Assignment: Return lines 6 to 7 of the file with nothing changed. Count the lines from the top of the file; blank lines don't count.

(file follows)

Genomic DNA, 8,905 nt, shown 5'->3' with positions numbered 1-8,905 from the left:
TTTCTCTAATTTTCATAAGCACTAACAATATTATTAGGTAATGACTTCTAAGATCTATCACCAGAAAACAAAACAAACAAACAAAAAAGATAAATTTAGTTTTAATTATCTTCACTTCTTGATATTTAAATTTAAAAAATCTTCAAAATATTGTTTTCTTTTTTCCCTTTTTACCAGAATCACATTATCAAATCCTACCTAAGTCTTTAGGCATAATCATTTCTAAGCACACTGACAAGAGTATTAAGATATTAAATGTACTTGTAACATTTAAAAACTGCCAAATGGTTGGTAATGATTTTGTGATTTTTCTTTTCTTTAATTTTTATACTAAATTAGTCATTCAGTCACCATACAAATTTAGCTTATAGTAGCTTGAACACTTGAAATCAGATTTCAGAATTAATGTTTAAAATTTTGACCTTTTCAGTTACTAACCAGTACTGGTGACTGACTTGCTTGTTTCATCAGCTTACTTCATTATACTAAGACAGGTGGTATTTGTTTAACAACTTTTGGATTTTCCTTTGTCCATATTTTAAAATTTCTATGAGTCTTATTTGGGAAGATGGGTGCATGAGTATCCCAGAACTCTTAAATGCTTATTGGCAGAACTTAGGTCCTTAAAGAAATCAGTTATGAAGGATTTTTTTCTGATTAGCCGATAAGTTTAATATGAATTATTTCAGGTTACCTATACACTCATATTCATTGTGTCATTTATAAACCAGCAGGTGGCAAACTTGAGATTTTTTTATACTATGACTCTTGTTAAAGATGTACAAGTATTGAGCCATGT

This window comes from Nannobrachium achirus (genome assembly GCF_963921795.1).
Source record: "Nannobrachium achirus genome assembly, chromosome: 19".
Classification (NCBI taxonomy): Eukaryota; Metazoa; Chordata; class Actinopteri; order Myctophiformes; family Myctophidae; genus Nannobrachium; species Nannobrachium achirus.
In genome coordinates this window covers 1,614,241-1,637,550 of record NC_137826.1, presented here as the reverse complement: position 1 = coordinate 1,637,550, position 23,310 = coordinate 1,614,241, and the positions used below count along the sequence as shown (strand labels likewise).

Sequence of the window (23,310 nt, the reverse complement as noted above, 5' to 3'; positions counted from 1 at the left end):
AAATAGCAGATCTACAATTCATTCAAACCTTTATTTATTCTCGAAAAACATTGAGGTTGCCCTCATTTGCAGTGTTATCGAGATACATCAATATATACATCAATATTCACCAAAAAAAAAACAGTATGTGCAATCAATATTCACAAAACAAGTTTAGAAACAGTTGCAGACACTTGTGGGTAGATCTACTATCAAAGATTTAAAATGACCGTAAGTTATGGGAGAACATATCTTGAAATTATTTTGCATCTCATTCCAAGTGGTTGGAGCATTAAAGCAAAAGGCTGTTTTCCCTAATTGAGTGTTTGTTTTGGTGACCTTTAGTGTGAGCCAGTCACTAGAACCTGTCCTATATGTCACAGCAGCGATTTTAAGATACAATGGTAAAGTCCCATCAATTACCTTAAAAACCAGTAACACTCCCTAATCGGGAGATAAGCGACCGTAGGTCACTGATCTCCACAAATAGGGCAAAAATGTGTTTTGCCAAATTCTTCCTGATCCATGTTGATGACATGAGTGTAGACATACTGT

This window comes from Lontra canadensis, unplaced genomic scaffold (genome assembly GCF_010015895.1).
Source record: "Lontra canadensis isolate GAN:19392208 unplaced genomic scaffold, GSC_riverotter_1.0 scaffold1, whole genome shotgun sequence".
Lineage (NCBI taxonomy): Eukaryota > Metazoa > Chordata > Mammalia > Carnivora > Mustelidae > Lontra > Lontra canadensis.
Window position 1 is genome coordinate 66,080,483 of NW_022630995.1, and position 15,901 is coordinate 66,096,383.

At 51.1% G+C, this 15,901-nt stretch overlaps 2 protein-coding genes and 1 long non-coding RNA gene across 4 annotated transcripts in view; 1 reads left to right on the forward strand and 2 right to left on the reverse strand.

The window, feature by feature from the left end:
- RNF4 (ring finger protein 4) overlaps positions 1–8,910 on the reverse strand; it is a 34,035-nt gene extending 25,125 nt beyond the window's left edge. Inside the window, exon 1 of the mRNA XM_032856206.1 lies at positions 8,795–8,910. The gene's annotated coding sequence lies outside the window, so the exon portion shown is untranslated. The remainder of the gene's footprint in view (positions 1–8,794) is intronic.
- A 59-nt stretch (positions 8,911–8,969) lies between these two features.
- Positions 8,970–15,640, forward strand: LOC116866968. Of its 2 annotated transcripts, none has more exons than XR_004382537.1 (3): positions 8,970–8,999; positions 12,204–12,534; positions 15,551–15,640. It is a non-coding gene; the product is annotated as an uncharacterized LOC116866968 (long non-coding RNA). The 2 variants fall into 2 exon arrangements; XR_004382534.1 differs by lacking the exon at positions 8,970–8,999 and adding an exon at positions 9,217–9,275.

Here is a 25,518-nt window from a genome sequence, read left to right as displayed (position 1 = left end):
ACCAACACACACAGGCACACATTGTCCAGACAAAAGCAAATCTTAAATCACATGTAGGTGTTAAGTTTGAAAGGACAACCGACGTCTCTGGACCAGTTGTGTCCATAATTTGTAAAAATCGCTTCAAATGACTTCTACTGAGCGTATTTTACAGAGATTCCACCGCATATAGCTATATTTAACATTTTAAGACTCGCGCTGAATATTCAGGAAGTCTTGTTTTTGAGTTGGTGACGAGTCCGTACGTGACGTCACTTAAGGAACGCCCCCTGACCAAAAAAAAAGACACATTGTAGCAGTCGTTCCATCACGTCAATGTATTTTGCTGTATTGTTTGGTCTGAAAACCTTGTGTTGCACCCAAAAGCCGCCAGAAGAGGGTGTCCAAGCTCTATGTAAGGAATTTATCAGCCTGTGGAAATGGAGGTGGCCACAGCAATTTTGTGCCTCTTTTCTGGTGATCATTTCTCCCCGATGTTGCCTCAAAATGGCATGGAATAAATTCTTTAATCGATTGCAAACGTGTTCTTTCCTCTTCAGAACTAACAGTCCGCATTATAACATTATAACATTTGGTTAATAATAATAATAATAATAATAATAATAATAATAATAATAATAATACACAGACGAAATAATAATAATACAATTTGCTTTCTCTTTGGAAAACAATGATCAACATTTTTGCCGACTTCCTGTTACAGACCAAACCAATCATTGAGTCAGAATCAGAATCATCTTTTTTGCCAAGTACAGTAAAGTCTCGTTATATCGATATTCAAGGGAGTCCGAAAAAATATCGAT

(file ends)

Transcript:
In genome coordinates this window covers 1,614,241-1,637,550 of record NC_137826.1, presented here as the reverse complement: position 1 = coordinate 1,637,550, position 23,310 = coordinate 1,614,241, and the positions used below count along the sequence as shown (strand labels likewise).

Sequence of the window (23,310 nt, the reverse complement as noted above, 5' to 3'; positions counted from 1 at the left end):